2.0 - The myriad-facetted, coherent entirety which Mandelstam celebrates in his essay on Dante, the architectural summation striven for by Proust are of the past. As in the case of the book itself, there will, to be sure, be complete editions of a ...

2.0.1 - The main point: Mandelstam's essay on Dante places this Poet on a Pedestal.

2.0.2 - Duality Statement: Communal recognition for group collaboration is better than the alternative; a single self-congratulatory ego driven maniac.
2.0.3 - Sentiments:

         2.0.3.1 - If you take Adorno's thought that "totality is the lie", then you are left with incompletion and fragmentation throughout society. Is that a bad thing?

         2.0.3.2 - Your magnum opus should directed towards the vector of perfection. Deviations are permitted if realigned or defendable. Shortcuts are not!

2.0.4 - Further reading: Mandelstam's essay

2.0.5 - Existential Statement of Futurity: Imagine minds equivalent to a modern day Proust, Dante, Nitsche, Plato, and Shakespeare all collaborating on a single piece of literature. The virtuoso is planksip™ conducting this orchestra with you performing a solo. This reality is here today. We just need a conductor to orchestrate this performance and planksip™ is that conductor.

2.0.6 - QUESTION: How many contemporary writers today consider themselves language architects instead of authors?

2.0.7 - Populous Response:
2.0.8 - MOBIUS: - Only since Shakespeare has the author sought authorship. Axiomatic determinism, innate with collaborative expression is manifold. A pilgrimage to the consciousness of Homer and the pre-Socratics is a novel idea and perhaps a magic Mobius carpet ride worthy of exploring.

2.0.9 - TAGS: ego, Dante, Mandelstam, Proust, Adorno

planksip™ - Carefully constructed books don't have to be a thing of the past. We have all the building blocks to surpass the hidden architecture of Dante and Proust.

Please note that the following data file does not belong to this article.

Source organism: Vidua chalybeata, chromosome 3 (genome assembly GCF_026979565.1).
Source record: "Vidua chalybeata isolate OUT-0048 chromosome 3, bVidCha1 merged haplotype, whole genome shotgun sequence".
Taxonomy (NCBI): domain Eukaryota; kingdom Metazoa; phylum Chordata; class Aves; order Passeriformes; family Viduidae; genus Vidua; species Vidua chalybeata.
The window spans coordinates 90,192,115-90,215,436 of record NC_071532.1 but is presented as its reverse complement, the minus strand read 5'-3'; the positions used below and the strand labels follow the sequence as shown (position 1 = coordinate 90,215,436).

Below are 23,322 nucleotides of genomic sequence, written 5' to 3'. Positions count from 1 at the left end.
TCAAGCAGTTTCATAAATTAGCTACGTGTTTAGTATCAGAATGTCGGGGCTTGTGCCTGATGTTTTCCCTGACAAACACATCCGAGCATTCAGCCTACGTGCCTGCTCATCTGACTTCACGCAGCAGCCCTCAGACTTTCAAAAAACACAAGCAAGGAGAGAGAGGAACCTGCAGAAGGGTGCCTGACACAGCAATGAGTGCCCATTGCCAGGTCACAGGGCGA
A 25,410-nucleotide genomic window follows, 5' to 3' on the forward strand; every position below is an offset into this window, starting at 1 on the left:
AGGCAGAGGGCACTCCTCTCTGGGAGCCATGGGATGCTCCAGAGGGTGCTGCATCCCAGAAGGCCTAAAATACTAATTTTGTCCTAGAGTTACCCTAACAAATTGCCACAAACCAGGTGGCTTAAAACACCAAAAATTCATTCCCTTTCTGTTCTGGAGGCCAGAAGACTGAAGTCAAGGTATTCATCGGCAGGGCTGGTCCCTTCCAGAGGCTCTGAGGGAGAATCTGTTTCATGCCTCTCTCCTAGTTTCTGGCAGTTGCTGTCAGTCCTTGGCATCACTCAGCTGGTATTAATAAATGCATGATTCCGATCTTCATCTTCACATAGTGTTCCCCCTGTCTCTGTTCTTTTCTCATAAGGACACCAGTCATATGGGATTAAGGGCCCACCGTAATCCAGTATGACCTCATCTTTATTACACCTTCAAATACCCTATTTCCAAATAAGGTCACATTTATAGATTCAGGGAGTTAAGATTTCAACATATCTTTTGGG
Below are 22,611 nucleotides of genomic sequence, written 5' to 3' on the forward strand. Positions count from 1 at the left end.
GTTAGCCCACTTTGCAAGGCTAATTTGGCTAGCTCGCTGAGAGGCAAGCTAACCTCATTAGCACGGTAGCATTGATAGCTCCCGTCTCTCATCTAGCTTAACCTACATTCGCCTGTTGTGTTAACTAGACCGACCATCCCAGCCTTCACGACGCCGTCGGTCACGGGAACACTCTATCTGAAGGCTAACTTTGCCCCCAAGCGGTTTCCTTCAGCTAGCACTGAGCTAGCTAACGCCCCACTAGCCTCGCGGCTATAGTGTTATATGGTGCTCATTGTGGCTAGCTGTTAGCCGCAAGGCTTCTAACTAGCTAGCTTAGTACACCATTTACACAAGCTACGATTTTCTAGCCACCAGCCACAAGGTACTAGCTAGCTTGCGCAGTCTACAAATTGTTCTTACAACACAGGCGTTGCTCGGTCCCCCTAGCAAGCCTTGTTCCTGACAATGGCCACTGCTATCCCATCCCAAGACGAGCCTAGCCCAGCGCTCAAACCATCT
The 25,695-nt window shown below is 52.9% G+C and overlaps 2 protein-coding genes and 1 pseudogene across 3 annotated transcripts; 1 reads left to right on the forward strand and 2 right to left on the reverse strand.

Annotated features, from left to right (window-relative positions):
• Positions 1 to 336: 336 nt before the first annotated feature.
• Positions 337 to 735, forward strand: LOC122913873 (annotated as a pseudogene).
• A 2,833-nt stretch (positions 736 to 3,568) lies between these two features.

6.0 - ... time in Shakespeare, most incisively in the Sonnets, constitute an anthology of perceptions comparable only to those in Dante and in Proust. There is, one hazards, a poetics and a metaphysics of temporality to be harvested from the mere ...

6.0.1 - The main point: Shakespeare, Dante, and Proust are the exemplars of temporality, their creations marching to the forward and backward cadence of time.

6.0.2 - Duality Statement: At what point does futurity and memory become uniquely human?

6.0.3 - Sentiments:

         6.0.3.1 - To encapsulate immediacy of experience with a non-human sense of the past, present and future would be to define non-human consciousness.

         6.0.3.2 -The concept of cadence within time is very interesting and obvious in the works of Shakespeare, Dante, and Proust.

6.0.4 - Further reading: Shakespeare's Sonnets or anything by Proust or Dante.

6.0.5 - Existential Statement of Futurity: Our current day perception of time will undoubtedly change over time.

6.0.6 - QUESTION: Is the Shakespearean sense of time different than Dante's?

6.0.7 - Populous Response:
6.0.8 - MOBIUS: - The theme of repeatable time dates back as far as language itself.

6.0.9 - TAGS: time, Dante, Shakespeare, Proust

planksip™ - Time binds the anthology of perception and consciousness.

7.0 - ... Out of his sound-proofed, fumigated hive, Proust secreted a multitudinous society, a city for thought and for feeling rivaling Dante's. By force of sub-liminal bookkeeping - precisely the same budget was adhered to by Kierkegaard - Proust bent ...

7.0.1 - The main point: Through solitude, Proust created a city of thought rivaling Dante's.

7.0.2 - Duality Statement: Which is more prolific in thought leadership? Silos of solitude or theories of chaos?

7.0.3 - Sentiments:

7.0.3.1 - Solitude is great for creative minds but nothing is created in a vacuum.

7.0.3.2 - Who hasn't created a mind palace? Well for some it may be more of a weekend cottage.
7.0.4 - Further reading: Proust or Dante
7.0.5 - Existential Statement of Futurity: Thought-scapes are typical to the forced solitude of the creator.
7.0.6 - QUESTION: Which is more prolific in thought leadership, silos of solitude versus simple choas?

7.0.7 - Populous Response:

7.0.8 - MOBIUS: - Complex imaginary worlds give our minds additional space to be creative and origin of innovation.

7.0.9 - TAGS: Soledad, Dante, Proust, Kierkegaard

planksip™ - We all have a muse, her name is Soledad and she peddles insanity surrounded with moments of brilliance and creativity.